Shares of Standard Lithium (SLI -2.12%) have soared by 16% since last Friday's close, according to data provided by S&P Global Market Intelligence. No news has come out that specifically concerns the lithium miner, but there has been some positive news for its industry -- or at least, for domestic producers.
Analysts have become increasingly bullish about the sector, and that's helped lift Standard Lithium.
A boom era in lithium is coming, and pricing for the metal is already at all-time highs due to demand exceeding its tight supply.
In July, a Bank of America research report asserted that the electric vehicle industry was in danger of running into a "sold out" situation for lithium-ion batteries as early as 2025, with shortages intensifying between 2026 and 2030.
Lithium-based batteries are also used to store excess energy generated by wind turbines and solar panels for later use. President Biden's multitrillion-dollar infrastructure package would include billions of dollars to finance such green energy projects.
The U.S. has some of the planet's largest reserves of lithium, but currently, it produces less than 2% of the world's total supply, with most of that coming from the Silver Peak mine in Nevada. Most lithium used in the U.S. comes from Latin America and Australia, while China has a virtual lock on lithium-ion EV battery production.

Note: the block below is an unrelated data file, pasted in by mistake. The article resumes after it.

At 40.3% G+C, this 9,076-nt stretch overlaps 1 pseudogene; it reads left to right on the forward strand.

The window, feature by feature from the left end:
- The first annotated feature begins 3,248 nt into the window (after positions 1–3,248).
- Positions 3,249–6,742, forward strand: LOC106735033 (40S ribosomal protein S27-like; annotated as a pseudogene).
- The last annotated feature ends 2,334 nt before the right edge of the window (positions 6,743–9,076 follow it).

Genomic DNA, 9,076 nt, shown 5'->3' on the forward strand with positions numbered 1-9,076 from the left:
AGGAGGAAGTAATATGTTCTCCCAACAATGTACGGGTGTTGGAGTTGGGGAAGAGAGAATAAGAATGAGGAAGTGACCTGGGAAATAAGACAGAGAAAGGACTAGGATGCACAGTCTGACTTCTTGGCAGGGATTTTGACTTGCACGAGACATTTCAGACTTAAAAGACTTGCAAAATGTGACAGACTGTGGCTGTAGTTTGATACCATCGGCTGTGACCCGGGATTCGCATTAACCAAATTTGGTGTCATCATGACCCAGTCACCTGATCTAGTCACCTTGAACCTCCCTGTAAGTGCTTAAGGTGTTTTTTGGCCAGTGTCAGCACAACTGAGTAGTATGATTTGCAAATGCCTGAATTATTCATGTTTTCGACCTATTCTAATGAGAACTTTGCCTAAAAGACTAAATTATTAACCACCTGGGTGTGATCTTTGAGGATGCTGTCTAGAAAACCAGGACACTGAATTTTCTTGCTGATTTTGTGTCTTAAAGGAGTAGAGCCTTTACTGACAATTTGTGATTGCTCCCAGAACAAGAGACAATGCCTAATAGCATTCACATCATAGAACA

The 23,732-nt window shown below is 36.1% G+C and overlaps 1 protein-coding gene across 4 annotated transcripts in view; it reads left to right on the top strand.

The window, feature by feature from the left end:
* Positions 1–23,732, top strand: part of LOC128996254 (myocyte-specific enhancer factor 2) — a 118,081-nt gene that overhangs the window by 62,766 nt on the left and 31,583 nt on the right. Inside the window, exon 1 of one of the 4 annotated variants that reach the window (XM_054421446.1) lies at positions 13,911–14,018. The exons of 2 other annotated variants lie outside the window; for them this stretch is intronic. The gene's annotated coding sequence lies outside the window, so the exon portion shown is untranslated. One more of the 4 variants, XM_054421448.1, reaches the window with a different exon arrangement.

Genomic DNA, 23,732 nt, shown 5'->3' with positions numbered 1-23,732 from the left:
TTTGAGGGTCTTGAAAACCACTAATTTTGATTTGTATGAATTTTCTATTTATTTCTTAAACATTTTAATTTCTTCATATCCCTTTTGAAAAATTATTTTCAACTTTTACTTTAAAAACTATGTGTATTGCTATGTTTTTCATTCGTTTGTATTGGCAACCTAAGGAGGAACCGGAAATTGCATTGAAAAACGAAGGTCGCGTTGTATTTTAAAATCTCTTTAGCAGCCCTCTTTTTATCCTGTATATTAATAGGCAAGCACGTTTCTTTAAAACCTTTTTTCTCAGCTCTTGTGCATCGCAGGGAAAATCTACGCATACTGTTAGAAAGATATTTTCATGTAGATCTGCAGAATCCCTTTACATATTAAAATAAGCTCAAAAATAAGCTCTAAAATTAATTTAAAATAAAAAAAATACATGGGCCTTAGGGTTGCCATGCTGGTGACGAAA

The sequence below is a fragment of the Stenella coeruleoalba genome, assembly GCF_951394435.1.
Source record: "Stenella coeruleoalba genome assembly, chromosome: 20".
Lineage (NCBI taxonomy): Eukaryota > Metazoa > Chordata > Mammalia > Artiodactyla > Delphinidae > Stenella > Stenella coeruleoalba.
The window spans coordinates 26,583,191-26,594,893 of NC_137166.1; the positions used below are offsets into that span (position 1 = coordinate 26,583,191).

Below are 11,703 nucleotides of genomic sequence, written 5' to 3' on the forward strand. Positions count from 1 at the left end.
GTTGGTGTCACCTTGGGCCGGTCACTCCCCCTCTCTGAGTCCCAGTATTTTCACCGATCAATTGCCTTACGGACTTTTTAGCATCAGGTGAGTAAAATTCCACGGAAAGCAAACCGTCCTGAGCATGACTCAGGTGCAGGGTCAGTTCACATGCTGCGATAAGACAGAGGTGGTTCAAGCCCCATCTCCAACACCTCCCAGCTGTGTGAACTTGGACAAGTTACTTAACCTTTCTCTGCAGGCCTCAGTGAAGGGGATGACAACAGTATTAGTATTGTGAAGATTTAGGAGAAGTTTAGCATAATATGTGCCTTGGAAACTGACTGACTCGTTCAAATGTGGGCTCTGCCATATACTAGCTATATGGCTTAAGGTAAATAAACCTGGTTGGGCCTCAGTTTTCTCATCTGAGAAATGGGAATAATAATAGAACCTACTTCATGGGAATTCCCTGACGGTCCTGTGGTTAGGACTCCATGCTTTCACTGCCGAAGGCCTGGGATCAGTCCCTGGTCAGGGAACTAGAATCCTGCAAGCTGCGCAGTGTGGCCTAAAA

A massive lithium deposit was just discovered in Maine this week, with a potential value of $1.5 billion. But the unusually restrictive mining law that state implemented in 2017 may make exploiting the find impossible.
Standard Lithium is not actually engaging in any commercial production of lithium yet, but is poised to reap the benefits of doing so. It has a partnership deal with Lanxess that will soon see it extracting lithium from the brine produced as a byproduct by the German chemicals giant's bromine facilities in Arkansas. It also has a partnership with Tetra Technologies (TTI -1.51%) to extract lithium from the brine that Tetra produces, and that project recently hit an important milestone.
The market has started to get behind lithium stocks again, just as it did back in the 2015-to-2017 period. But now, the electric vehicle market is close to hitting critical mass, so perhaps this surge in lithium miners' shares might not be followed -- as that last one was -- by prices cratering.